Well, fortunately voters do have other options as there are two (or possibly three) other candidates who could garner enough electoral votes to win the election.  They are: Gary Johnson of the Libertarian Party, Dr. Jill Stein of the Green Party, and potentially Darrell Castle of the Constitution Party (although working toward it, he has not reached the ballot access threshold yet).

I remain fully convinced that if the United States were like every other democratic nation, which offers voters a variety of choices and not simply only two (or often one) candidates, this era of increasingly negative campaigning would be drastically curtailed.  After all, if two candidates or their campaigns decide to make it their primary mission to prove that the other is wholly unsuitable for office, then voters could choose a third option and reject the campaign of fear and hatred that both of his or her opponents offer.  If a third party candidate could win a major election from time to time, campaigns would soon come to the realization that they would actually have to sell their own candidates and promote their own supposed principles, rather than presenting themselves as the better of two horrible options.  Maybe then we could get candidates that we actually like, ones that can be trusted to uphold some kind of values, and perhaps party platforms would be more than lofty ideals that are often ignored or even repudiated by their own candidates.  Now, wouldn’t that be something!?

The GOP is Falling Apart

Image from sodahead.com
Image from sodahead.com

On Saturday night, before sitting down to play Die Macher with a handful of friends, I had the opportunity to speak with a local professor about politics.  A self-identified Republican, he voiced his frustration with the direction that the party has been heading.  In an earlier conversation he mentioned that although he had donated to the party in the past, he has not done so in some time.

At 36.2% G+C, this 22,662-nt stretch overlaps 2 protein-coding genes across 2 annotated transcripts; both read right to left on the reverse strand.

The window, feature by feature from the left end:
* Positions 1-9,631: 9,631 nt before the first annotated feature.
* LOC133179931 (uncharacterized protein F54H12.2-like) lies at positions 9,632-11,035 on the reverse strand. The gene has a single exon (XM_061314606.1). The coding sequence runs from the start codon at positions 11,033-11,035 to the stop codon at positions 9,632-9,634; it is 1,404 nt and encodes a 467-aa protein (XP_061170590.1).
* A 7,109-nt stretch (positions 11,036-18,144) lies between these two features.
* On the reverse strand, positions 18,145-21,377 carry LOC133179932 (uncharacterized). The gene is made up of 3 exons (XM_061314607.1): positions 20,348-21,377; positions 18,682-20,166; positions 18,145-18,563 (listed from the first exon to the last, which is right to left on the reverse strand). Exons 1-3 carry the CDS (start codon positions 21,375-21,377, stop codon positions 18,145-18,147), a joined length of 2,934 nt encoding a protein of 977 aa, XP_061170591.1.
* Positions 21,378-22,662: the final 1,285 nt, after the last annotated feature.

As a libertarian within the GOP, the professor said that he now has little in common with the other factions in the party.  Although the Republican Party used to be an advocate for both fiscal responsibility and limited government, those haven’t been primary concerns in many years.  Amusingly, the professor has a Republican elephant magnet on his refrigerator, but it is turned upside down as if the party were now dead.

Looking at the matter objectively, what have limited government advocates gained in the past 15 years with the Republican Party?  Yes, in the first half George W. Bush was president and in the second Barack Obama has been at the head.  All the while the Republican Party has been in control of Congress more often than the Democrats.  But the policies under both the Republican and Democratic leadership have been fairly consistent.  We’ve gotten a massive increase in our national debt and an expansion of government programs including: No Child Left Behind, Common Core, Medicare Part D, Obamacare, the Patriot Act, NDAA, continual war in the Middle East, the TSA, the Department of Homeland Security, curtailing of our civil liberties, extrajudicial killings of foreign civilians, scores of executive orders, and the list goes on.

As the professor lamented, far too many social conservatives seem to tolerate or even embrace these intrusions so long as Republican politicians continue to offer lip service to God in the public sphere while national defense Republicans howl at any sort of cost saving measures regarding our armed forces or the idea of cutting back on our ever-expanding policing of the world.